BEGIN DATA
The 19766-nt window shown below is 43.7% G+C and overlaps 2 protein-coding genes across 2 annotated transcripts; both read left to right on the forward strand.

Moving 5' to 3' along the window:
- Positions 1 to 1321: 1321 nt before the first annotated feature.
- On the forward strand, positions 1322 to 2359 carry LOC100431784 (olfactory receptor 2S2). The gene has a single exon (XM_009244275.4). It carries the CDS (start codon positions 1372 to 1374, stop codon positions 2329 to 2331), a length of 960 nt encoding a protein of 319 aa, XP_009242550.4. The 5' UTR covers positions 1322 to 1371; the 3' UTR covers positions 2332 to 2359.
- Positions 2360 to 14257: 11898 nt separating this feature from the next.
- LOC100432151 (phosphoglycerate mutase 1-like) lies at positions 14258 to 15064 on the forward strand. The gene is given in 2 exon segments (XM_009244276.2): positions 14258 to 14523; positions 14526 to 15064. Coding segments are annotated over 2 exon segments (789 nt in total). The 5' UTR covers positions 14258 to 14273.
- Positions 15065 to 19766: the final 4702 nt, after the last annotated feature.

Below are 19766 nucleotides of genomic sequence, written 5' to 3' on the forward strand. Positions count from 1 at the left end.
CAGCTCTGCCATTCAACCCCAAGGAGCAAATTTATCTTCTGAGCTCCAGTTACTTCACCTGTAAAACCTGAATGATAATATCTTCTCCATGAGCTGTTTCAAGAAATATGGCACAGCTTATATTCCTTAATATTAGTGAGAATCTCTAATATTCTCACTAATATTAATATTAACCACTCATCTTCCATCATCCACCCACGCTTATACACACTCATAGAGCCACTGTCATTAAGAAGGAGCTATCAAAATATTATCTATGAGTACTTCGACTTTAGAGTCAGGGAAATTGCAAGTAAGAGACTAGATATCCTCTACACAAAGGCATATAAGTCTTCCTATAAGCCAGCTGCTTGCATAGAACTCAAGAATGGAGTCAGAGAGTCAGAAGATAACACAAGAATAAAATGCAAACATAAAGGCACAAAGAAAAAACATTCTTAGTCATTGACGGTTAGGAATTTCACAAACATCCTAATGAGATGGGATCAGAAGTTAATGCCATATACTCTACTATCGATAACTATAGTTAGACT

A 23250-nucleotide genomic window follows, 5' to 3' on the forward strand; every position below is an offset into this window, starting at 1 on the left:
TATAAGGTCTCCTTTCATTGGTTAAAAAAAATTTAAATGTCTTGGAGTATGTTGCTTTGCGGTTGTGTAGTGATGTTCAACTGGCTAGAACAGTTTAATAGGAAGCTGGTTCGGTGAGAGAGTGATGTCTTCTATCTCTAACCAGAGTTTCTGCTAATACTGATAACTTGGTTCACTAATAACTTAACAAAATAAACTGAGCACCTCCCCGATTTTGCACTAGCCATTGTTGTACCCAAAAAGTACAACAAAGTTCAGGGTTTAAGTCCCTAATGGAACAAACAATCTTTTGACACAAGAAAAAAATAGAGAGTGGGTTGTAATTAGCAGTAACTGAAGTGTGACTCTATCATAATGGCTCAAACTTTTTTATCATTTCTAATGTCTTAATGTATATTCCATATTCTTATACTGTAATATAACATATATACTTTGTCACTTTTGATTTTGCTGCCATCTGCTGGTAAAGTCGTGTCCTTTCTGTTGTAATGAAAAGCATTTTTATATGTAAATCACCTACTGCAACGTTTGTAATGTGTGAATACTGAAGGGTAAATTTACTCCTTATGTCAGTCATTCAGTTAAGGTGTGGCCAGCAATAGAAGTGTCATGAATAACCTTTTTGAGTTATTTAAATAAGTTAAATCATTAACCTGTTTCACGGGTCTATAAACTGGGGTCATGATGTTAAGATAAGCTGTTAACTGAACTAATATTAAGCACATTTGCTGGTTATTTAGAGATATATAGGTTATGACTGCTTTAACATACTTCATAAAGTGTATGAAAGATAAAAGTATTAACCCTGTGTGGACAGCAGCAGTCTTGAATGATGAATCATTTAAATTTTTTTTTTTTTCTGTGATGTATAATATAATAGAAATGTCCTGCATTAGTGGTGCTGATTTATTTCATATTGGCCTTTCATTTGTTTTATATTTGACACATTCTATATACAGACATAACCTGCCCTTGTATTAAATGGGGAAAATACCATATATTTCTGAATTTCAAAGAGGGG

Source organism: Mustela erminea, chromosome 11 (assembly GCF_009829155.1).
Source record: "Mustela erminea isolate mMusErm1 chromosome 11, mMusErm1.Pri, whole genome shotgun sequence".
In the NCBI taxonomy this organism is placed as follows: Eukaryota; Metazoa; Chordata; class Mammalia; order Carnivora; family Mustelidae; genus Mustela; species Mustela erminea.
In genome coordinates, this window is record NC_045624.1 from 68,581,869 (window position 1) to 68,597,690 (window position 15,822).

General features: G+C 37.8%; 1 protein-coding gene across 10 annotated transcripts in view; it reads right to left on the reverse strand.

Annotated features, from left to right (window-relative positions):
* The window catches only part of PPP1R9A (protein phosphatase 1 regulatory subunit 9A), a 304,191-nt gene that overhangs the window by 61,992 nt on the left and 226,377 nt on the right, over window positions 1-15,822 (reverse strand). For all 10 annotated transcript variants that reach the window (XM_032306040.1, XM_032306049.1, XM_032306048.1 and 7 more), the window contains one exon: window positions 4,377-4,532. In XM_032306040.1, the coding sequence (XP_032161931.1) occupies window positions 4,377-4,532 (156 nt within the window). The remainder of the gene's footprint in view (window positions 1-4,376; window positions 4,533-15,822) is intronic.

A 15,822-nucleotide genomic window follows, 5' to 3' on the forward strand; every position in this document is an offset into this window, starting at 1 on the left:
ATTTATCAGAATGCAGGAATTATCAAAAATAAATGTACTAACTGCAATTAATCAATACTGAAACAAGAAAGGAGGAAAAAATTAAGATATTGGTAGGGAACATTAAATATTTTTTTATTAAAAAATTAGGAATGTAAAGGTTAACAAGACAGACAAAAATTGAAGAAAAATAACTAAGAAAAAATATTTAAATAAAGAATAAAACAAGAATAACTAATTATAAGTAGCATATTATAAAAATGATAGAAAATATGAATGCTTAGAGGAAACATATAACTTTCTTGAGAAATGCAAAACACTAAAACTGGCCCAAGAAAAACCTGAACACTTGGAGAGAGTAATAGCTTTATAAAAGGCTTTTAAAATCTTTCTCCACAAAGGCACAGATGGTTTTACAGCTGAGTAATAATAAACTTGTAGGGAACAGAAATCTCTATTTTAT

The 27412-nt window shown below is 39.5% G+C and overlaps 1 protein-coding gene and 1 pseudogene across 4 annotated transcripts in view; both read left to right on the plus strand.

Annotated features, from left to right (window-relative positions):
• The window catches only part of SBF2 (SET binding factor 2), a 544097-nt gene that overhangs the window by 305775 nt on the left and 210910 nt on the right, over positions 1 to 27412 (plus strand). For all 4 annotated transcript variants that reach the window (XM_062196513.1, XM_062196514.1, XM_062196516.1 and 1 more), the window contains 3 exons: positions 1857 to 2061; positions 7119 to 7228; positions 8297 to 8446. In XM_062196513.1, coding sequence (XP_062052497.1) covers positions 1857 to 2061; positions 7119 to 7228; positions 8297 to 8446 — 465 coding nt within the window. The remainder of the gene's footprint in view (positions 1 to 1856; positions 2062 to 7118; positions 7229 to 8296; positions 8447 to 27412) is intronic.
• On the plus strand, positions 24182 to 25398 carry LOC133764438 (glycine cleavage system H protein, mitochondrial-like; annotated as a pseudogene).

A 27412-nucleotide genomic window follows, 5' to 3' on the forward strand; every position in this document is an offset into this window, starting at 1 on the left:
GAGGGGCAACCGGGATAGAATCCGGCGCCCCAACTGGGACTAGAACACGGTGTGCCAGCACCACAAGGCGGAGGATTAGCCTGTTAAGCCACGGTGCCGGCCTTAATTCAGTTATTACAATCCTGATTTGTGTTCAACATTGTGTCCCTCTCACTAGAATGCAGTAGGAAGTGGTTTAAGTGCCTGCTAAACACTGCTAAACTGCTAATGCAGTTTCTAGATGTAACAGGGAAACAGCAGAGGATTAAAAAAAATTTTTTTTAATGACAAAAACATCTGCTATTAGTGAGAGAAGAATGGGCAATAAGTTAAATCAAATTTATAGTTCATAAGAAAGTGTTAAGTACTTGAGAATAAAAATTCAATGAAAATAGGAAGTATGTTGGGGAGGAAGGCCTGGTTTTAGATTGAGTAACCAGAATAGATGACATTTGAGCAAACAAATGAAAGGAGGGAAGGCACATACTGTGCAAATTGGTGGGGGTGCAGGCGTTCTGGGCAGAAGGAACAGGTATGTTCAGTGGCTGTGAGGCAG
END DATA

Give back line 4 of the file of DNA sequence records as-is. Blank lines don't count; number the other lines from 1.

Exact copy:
- On the forward strand, positions 1322 to 2359 carry LOC100431784 (olfactory receptor 2S2). The gene has a single exon (XM_009244275.4). It carries the CDS (start codon positions 1372 to 1374, stop codon positions 2329 to 2331), a length of 960 nt encoding a protein of 319 aa, XP_009242550.4. The 5' UTR covers positions 1322 to 1371; the 3' UTR covers positions 2332 to 2359.